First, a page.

From the beginning scene featuring a homage to the stop motion masterpieces of filmmaker Ray Harryhausen, this is is a riot of references to British film history and terrace culture.

So the famous words of commentator Kenneth Wolstenholme mingle with nods to Terry Gilliam and Gregory’s Girl. 

There’s a return to the directors chair for four time Oscar winner Nick Park, it’s his first feature film since the wonderful 2005’s Wallace And Gromit: The Curse of the Were-Rabbit.

Another rabbit features prominently here, and despite some close shaves, no animals were harmed in the making of this movie.



DOWNSIZING Cert 15 Running time 135 minutes Stars 2

A diminished Matt Damon runs in ever decreasing circles in this ponderous sci-fi satire.

The Bourne Identity star gives a pleasantly guileless performance as occupational therapist, Paul.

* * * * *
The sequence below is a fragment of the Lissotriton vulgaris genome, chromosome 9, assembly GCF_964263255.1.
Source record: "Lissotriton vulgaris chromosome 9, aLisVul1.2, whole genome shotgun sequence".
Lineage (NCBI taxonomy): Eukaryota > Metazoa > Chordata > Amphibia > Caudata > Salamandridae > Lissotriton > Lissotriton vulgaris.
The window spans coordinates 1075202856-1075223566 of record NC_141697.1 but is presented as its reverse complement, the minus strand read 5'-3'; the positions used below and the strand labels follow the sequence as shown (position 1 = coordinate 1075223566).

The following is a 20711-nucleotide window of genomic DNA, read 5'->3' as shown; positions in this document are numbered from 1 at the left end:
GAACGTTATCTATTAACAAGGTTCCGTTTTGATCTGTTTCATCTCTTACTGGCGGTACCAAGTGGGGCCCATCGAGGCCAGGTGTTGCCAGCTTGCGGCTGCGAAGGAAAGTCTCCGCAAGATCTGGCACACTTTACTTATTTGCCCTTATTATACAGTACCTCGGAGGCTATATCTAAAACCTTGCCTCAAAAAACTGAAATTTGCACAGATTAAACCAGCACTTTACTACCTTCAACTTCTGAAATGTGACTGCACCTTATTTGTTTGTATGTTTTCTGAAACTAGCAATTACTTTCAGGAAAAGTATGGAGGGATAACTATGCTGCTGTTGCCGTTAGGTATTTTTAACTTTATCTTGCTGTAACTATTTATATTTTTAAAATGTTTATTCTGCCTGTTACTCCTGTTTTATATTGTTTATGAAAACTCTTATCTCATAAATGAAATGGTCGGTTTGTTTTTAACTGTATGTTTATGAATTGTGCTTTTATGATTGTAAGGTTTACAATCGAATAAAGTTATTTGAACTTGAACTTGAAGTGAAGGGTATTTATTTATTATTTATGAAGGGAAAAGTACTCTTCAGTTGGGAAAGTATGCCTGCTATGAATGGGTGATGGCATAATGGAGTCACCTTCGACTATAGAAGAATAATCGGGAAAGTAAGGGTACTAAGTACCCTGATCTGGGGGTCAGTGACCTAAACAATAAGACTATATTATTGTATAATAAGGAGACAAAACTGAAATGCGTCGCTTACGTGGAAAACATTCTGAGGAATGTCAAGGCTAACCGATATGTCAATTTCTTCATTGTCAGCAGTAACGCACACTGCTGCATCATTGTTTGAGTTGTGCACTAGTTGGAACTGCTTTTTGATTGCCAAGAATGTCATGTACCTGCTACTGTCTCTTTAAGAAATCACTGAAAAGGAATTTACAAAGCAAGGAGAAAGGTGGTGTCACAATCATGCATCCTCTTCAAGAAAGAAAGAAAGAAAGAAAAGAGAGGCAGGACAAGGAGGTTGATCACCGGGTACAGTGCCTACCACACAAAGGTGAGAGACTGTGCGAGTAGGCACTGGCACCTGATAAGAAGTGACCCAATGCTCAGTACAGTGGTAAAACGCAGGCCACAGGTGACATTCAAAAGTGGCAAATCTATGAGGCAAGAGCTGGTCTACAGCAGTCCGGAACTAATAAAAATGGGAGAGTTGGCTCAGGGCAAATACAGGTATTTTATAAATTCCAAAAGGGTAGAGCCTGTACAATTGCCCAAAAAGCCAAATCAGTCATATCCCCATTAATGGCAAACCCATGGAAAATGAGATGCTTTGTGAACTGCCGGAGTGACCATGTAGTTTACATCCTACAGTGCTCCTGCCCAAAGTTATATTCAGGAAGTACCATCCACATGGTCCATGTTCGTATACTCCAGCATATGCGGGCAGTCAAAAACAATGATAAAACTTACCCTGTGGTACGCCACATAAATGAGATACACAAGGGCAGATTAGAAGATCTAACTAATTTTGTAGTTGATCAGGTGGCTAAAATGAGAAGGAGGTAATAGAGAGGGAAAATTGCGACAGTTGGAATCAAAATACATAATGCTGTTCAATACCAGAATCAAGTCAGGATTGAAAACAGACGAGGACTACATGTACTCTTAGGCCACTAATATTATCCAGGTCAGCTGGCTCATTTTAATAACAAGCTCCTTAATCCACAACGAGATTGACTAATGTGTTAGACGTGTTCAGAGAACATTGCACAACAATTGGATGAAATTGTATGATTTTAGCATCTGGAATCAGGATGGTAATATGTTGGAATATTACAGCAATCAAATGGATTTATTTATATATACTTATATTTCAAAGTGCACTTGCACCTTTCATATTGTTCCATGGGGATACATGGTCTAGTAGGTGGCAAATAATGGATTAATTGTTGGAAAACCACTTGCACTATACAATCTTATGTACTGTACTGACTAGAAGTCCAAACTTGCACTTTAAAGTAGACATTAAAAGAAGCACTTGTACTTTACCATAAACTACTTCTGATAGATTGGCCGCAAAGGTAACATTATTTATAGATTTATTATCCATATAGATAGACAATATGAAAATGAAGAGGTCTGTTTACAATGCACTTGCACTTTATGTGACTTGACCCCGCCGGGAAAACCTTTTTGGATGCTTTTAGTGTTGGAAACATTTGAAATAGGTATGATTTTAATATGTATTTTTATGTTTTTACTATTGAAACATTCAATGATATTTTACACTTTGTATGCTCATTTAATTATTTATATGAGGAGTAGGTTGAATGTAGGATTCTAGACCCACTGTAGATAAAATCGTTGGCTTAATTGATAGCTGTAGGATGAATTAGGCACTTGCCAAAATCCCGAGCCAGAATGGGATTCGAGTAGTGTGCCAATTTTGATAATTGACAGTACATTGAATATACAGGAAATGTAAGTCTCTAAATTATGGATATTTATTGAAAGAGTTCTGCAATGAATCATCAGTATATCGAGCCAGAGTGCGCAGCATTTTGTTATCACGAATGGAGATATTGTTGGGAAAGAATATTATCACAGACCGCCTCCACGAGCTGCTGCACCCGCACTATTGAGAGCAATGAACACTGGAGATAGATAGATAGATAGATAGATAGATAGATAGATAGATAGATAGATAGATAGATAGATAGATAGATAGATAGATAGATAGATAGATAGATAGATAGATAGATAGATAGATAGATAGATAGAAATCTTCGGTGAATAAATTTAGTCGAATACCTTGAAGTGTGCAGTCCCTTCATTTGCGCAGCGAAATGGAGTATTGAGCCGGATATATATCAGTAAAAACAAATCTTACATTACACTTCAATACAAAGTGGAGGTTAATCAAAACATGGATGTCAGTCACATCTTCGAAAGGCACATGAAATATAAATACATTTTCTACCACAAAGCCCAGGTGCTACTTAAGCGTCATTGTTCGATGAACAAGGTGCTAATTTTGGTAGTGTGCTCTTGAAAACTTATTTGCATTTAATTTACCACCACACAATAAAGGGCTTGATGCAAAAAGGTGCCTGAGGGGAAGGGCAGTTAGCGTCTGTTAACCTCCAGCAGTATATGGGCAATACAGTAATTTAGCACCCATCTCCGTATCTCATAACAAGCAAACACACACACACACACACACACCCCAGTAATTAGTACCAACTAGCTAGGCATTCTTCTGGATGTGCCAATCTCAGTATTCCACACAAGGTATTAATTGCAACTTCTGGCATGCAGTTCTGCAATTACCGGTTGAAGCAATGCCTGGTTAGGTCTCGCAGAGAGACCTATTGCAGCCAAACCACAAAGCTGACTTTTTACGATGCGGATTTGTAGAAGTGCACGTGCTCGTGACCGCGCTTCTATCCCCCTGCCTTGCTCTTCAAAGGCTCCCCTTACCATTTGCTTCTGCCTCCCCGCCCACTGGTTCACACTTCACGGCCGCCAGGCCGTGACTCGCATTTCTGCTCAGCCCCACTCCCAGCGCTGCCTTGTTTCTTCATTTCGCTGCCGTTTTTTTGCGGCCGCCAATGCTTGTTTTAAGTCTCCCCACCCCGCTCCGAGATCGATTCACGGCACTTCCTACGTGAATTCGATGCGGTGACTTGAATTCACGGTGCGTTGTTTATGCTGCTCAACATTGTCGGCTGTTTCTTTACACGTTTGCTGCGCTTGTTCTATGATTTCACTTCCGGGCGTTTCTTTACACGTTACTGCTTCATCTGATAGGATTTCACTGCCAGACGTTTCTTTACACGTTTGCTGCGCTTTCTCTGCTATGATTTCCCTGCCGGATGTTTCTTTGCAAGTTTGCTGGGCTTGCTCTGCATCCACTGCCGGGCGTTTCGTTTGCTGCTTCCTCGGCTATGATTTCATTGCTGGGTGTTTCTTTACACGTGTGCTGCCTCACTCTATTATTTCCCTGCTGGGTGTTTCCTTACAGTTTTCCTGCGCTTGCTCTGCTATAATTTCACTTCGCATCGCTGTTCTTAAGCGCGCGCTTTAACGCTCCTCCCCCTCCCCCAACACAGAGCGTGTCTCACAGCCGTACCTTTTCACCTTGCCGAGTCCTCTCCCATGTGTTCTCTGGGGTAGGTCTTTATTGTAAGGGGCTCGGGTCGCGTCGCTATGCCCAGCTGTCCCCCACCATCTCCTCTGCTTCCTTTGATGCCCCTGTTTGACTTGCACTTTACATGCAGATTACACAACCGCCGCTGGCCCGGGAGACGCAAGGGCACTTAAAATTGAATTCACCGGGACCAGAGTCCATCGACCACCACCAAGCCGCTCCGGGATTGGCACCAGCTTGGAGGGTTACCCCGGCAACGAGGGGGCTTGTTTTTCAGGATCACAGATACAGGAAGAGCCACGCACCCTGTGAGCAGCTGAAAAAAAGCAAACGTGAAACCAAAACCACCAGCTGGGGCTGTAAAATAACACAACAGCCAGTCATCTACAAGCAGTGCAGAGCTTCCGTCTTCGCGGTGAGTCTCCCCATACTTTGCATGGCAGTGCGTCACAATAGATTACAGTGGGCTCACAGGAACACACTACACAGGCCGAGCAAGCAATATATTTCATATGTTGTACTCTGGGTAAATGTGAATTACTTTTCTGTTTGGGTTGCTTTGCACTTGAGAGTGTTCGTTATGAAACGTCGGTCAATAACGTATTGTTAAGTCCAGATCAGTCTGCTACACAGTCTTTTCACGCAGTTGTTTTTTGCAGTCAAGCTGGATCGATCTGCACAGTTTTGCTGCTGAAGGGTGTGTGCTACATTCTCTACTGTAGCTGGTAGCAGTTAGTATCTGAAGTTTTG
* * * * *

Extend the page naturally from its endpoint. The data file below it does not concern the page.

To solve financial worries, he signs up to be shrunk to five inches tall and live in an experimental community. However the reality of his gilded existence is not exactly as it says in the brochure.

It’s consistent in tone, well designed and acted, but over long, patronising and only intermittently entertaining.

And as in his previous two films 2011’s The Decendents and 2013’s Nebraska, writer and director Alexander Payne offers plenty of disdain for the working class, portraying them as fat, lazy, stupid and drunk.

Nor is the film’s premise isn’t as original as it thinks, being considerably less exciting than the 1957 classic The Incredible Shrinking Man, and a lot less fun than 1989’s huge hit, Honey, I Shrunk the Kids.

Out on Wednesday.